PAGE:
As mentioned in our first post yesterday, in August the New Mexico Court of Appeals overturned a decision of the New Mexico Second District Court.
By way of background, in February 2014, Wild Horse Observer’s Association (WHOA) filed a lawsuit (WHOA v. NMLB) claiming Placitas free-roaming horses are “wild” and it is unlawful for the New Mexico Livestock Board (NMLB) to treat them as livestock.* The District Court didn’t buy WHOA’s arguments and ruled in July 2014 that all horses are livestock and the Placitas horses are covered by NM livestock statutes.
WHOA appealed the decision. The Court of Appeals, which trumps the lower court, said in its August 2015 ruling that not all horses qualify as livestock, and that horses that are “unowned and undomesticated” are not livestock.
Remember that phrase. It’s a brand new category of horse, with no legal precedent in New Mexico or any other state. The new ruling appears to conflict with several points of established law, so it will be interesting to see how it all shakes out.
WHOA claims the ruling is a victory for them. We’re not so sure.
This is how we see things as a result of the ruling:
- Unowned, undomesticated horses (this includes most free-roaming horses in the Placitas area) are no longer considered “livestock”. They are not covered by livestock statutes and have lost certain protections. The Livestock Board is no longer responsible for them if they are captured, doesn’t have to post public notices about them, and isn’t required to find a home or sell them at public auction.
- It appears that unowned, undomesticated horses in New Mexico are now considered wild animals. (Note that they are not “wild horses” as defined in the federal Wild Free-Roaming Horses and Burros Act of 1971, which only concerns certain inventoried herds on federal lands.) And as with other wild, non-game animals, it appears a landowner has the legal authority to capture and control them, as long as any relevant state statutes are followed (see, for example, NM Attorney General’s Opinion 94-06 regarding the wild horses of White Sands Missile Range).
- So, the ruling does not change the fact that property owners can legally corral a trespassing horse—owned or unowned, wild or tame–on their own property. This action remains legal. The only difference due to the new ruling is that if the captured horse turns out to be “unowned and undomesticated”, NMLB can’t help the property owner by taking the horse off his/her hands via the agency’s estray livestock procedures. The property owner has to assume ownership and responsibility for the horse.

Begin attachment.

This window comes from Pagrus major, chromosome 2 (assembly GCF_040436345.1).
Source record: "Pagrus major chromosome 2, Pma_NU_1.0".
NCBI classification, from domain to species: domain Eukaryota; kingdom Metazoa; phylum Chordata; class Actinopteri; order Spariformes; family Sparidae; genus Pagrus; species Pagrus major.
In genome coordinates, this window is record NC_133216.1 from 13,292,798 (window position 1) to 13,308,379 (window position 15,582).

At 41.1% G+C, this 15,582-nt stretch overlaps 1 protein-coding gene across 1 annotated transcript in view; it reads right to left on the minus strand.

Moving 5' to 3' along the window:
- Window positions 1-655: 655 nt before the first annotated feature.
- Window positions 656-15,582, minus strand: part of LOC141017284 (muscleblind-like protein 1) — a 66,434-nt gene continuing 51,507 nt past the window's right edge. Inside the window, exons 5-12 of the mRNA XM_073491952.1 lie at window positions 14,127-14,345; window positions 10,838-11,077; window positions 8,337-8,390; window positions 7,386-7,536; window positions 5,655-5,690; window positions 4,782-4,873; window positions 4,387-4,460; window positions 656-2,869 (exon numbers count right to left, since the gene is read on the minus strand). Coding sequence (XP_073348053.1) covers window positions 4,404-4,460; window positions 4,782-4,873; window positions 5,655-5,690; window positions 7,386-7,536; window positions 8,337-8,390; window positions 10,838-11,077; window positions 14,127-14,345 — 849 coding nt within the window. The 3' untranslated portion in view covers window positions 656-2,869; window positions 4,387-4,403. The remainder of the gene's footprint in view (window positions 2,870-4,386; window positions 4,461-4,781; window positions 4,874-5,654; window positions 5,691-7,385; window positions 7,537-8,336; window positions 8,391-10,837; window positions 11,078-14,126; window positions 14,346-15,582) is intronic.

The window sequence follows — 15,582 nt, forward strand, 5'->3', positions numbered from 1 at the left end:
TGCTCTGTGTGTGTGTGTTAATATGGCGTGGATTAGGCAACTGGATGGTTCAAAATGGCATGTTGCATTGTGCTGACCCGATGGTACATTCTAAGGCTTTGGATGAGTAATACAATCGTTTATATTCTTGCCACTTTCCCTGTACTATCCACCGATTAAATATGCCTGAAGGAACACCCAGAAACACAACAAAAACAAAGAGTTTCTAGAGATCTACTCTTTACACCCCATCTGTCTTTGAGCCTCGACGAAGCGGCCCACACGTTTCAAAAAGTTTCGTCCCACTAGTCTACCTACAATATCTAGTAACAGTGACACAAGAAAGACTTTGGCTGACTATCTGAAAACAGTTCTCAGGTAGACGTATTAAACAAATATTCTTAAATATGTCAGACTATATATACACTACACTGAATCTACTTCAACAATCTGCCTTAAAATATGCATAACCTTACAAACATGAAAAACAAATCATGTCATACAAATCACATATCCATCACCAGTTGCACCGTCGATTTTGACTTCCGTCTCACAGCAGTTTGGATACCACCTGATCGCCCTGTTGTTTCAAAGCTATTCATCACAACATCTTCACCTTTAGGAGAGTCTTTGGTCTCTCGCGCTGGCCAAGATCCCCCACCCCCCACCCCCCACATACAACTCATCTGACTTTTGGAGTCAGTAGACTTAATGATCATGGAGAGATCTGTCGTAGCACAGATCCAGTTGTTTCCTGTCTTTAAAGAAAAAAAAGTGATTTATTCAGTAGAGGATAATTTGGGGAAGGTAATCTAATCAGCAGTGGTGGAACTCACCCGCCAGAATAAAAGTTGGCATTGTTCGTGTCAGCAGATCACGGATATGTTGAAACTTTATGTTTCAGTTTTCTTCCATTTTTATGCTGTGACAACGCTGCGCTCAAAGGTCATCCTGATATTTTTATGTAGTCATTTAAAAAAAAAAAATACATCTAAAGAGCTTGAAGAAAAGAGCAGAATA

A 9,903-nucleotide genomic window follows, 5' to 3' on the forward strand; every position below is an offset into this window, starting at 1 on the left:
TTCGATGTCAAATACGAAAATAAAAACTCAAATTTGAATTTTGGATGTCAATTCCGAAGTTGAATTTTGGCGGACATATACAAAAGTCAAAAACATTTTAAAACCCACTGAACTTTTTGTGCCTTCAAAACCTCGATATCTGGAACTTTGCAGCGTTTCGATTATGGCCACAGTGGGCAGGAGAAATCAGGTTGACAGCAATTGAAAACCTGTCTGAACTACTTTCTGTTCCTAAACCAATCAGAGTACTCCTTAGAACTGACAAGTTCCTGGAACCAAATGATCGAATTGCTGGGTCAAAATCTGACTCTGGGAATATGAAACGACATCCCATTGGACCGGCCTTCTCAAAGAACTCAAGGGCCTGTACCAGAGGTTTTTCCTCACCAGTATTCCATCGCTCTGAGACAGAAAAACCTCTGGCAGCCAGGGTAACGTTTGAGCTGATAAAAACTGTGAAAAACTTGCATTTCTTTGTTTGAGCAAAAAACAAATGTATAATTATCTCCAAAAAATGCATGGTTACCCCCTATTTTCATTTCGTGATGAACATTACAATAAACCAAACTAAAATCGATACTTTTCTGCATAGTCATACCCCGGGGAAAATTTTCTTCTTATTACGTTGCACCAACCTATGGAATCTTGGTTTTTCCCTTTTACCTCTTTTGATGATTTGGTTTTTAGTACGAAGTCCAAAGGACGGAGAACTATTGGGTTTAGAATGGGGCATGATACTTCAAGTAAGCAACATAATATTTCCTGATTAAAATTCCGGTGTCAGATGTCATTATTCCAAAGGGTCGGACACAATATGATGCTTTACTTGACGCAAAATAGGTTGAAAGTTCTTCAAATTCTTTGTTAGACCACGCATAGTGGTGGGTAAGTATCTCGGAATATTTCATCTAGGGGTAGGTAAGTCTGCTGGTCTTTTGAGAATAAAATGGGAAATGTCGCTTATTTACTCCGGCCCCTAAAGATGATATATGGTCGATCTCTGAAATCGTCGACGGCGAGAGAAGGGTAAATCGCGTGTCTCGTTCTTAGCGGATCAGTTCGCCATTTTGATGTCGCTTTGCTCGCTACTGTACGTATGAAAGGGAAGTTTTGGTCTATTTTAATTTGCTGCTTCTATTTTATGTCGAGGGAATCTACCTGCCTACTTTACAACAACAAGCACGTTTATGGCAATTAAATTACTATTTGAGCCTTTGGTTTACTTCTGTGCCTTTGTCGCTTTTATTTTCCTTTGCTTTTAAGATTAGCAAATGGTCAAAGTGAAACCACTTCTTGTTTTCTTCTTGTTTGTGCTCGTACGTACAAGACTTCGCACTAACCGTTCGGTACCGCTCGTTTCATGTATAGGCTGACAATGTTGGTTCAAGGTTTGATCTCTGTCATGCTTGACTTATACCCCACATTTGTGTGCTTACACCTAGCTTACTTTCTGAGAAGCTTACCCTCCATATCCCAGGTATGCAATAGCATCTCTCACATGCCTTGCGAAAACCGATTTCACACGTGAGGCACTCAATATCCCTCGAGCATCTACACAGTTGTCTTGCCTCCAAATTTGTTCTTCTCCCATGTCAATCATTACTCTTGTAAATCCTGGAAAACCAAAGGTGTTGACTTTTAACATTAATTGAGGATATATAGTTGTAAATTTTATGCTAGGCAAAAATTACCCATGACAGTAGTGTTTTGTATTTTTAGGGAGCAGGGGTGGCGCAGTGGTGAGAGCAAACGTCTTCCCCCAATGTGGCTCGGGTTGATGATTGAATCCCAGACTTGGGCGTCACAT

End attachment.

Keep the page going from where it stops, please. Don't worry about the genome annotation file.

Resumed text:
And by the way…
- A state statute (the so-called “wild horse” statute, 77-18-5 NMSA) requires DNA testing of any unclaimed horse captured on certain public lands in New Mexico. If the test shows the horse is of Spanish Colonial descent, certain procedures have to be followed. However, it doesn’t appear there are any lands in Placitas that meet the statute’s narrow definition of public lands. Arguably, the Placitas Open Space (POS) might meet the definition, but technically the POS is under the ultimate control of BLM, a federal agency, which isn’t subject to the state statute. The POS is fenced and off limits to free-roaming horses, anyway, so it’s a moot point. The wild horse statute, with its DNA testing and other requirements, does not apply to horses captured on private land, and the Court of Appeals ruling does not change this.
- The ruling does not mean free-roaming horses are now allowed on the Placitas Open Space. The POS is a fenced, protected recreational area managed by the City of Albuquerque under the federal Recreational and Public Purposes Act. Free-roaming horses of any sort are not permitted on the POS and the ruling doesn’t change that.
- The ruling does not mean free-roaming horses must now be allowed on the BLM Buffalo Tract, either. Management of federal lands is not affected by this state court ruling.
The intent of WHOA’s lawsuit was to stop NMLB from treating Placitas free-roaming horses as estray livestock. WHOA was successful in that regard. A property owner can no longer count on NMLB’s help in finding a home for or auctioning an unowned, undomesticated horse that they have penned and want removed from their land.
Instead, as a result of the court ruling, the property owner can assume ownership of the horse, along with the legal right to keep or sell it. However, anyone who pens a horse on their property must still immediately contact NMLB so the horse’s legal status can be appropriately documented.
*Full disclosure: The editors of this blog, together with other Placitas residents, were parties to the lawsuit, joining as “defendants by intervention” in support of NMLB.
Disclaimer: We try to exercise due diligence in ensuring information on this blog is accurate. As part of that process, this post was reviewed by an attorney experienced in livestock law. We’re not lawyers and the information provided on this blog should not be construed as legal advice. If you have questions concerning livestock or free-roaming horses, contact the NM Livestock Board and/or consult a qualified attorney.